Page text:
It's all about peaks and troughs: a typical ten-minute piece builds up to a peak, goes into a tangential exposition, then returns to the starting point...
Inside every corporate type is a ‘native’ dying to get out. At least that’s what London’s Interfearence prove to a nightclub packed to the rafters with people high on adrenalin and glorious youth. Paul Martin and [a]Tyrell[/a] (no surname, no packdrill) have embarked on an anthropological exploration of the furthest reaches of dance. With a musical evocation of the rainforests of Borneo, the two suited dudes get down and dirty and try to contact the elusive, primitive tribesmen inside themselves.
And this digital tribalism works. With just the most rudimentary of tools and weird, bubbly visuals, Interfearence simultaneously get the fear and liberate their hidden selves. The components of this intricate, and illusory, sound might be nothing more than pounding percussion, electronic wooshes, frazzled keyboards and submerged, sometimes subliminal, ritual chants; yet the end effect is trancey.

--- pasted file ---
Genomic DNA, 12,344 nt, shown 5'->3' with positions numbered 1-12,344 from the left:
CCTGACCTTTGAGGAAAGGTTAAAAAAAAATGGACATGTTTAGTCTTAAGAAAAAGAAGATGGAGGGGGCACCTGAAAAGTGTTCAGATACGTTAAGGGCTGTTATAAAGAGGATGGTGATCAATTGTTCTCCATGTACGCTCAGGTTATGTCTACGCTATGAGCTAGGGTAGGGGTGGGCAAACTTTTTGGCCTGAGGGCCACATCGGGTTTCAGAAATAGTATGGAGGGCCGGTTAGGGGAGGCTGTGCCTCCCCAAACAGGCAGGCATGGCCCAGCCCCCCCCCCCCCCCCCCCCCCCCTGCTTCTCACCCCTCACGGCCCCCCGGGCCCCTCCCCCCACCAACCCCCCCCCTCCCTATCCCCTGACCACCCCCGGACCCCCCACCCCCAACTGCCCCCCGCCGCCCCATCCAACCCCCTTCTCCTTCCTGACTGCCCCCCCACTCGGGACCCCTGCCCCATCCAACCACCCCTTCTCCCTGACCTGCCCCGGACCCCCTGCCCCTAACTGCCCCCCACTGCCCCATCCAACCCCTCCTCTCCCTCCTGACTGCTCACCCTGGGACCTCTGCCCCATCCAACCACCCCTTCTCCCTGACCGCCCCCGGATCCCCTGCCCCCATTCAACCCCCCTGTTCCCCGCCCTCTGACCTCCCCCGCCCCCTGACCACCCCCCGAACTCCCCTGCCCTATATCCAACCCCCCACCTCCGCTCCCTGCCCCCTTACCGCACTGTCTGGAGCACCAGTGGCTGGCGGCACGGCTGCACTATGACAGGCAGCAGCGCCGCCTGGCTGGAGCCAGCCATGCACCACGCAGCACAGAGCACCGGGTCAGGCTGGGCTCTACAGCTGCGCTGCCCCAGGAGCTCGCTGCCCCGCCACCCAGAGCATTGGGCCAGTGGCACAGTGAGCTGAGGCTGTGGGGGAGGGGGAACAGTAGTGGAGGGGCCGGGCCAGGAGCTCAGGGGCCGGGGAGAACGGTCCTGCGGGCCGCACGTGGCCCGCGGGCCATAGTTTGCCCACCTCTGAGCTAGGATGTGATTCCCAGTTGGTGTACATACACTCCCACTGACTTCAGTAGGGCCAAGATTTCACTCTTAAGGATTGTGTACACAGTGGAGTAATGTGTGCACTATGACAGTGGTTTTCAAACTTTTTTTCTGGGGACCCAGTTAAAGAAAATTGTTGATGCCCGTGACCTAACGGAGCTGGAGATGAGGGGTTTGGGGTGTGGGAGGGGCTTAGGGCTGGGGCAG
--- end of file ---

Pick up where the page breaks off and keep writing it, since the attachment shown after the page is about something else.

A cynic would say Interfearence offer nothing more than variations on an elaborate update of A Certain Ratio‘s ‘Winter Hill’ , but there’s something relentless about the way the digital drums eschew conventional 4/4 dance patterns.
It’s all about peaks and troughs: a typical ten-minute piece builds up to a peak, goes into a tangential exposition, then returns to the starting point. And the dancers love it, as, just for the duration, their fevered selves too can imagine regression to a primordial, non-communicative, brutish state.